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The Uses of Literacy by Richard Hoggart

The Uses of Literacy (1957)

by Richard Hoggart

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Showing 4 of 4
British Working Class Anthrology: language, culture and reality interwoven.
  mdstarr | Sep 11, 2011 |
British Working Class Anthrology: language, culture and reality interwoven.
  muir | Nov 27, 2007 |
The classic work of analysis of English working-class culture.
  Fledgist | Jun 19, 2007 |
This book was first published in 1957 and was the earliest, and most effective, attempt to understand changes in British culture caused by “massification”. In it Hoggart argues that the appeals made by what he calls “the mass publicists” were made “more insistently, effectively and in a more comprehensive and centralised form today than they were earlier; that we are moving towards the creation of a mass culture, that the remnants of what was at least in part an urban culture “of the people” are being destroyed”. He examined cheap novels and magazines, popular newspapers and post war cinema and detected drift in all areas. The old, close, tightly knit working class culture was breaking up. In its place was emerging a mass culture composed of tabloid newspapers, the ascendency of media Barons such as Rupert Murdoch, advertising, and Hollywood. These forces colonised localities and robbed them of any distictiveness, being external to that which they dominated. His critique is not of popular culture, but of mass culture, which he distinguishes from popular culture as something that is imposed on the population from above. The value of “popular culture” is that it is self-created and so has a fundamental integrity, it is broadly sui generis, evolving according to its own laws and dictates rather than at the promptings of the mass media.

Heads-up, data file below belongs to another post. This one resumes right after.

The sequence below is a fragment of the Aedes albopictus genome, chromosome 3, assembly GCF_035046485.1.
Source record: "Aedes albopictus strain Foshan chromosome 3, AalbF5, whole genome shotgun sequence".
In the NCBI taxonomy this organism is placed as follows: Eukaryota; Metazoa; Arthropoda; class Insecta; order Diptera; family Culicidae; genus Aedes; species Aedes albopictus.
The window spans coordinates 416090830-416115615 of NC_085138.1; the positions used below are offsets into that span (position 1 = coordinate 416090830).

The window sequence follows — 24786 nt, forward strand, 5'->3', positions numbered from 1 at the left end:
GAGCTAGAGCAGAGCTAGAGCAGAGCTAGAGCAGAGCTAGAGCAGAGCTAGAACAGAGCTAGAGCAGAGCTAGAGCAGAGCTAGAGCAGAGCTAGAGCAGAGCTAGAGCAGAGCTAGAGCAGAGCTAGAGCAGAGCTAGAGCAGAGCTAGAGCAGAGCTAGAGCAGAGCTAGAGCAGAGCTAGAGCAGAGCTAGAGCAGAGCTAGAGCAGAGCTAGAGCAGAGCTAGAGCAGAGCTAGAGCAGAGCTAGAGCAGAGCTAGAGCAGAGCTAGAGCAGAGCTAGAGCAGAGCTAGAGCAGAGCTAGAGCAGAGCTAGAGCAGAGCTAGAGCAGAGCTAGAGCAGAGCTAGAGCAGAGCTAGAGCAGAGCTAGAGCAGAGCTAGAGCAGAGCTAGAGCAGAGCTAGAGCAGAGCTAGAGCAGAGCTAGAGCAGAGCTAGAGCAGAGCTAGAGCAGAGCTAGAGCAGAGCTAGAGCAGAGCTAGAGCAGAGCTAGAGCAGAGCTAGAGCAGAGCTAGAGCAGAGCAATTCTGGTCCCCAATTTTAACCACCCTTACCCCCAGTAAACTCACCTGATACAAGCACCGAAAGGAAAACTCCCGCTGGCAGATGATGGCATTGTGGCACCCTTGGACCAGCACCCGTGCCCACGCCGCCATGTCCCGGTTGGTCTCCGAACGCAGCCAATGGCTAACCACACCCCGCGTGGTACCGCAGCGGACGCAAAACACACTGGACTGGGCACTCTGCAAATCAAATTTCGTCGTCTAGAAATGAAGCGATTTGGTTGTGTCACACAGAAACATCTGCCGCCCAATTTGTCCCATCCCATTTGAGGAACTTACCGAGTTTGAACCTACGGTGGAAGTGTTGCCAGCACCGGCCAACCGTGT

We must wonder whether, in this definition, there is any popular culture left, eliminated by the mass culture that has replaced it. In fact, all that Hoggart predicted has happened with speed and depravity. We live in an identikit world defined by the sameness of our high streets, the values we import from the media, and our patterns of behaviour and relating. As mass culture develops, propelled by new technologies, the profit ethic and the push for market share, and the manipulated tastes of individuals, we must wonder where it will take us next.
2 vote antimuzak | Sep 3, 2006 |
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» Add other authors (4 possible)

Author nameRoleType of authorWork?Status
Richard Hoggartprimary authorall editionscalculated
Garcias, FrançoiseTranslatorsecondary authorsome editionsconfirmed
Garcias, Jean ClaudeTranslatorsecondary authorsome editionsconfirmed
Passeron, Jean-ClaudeIntroductionsecondary authorsome editionsconfirmed
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This book is about changes in working-class culture during the last thirty or forty years, in particular as they are being encouraged by mass publications.
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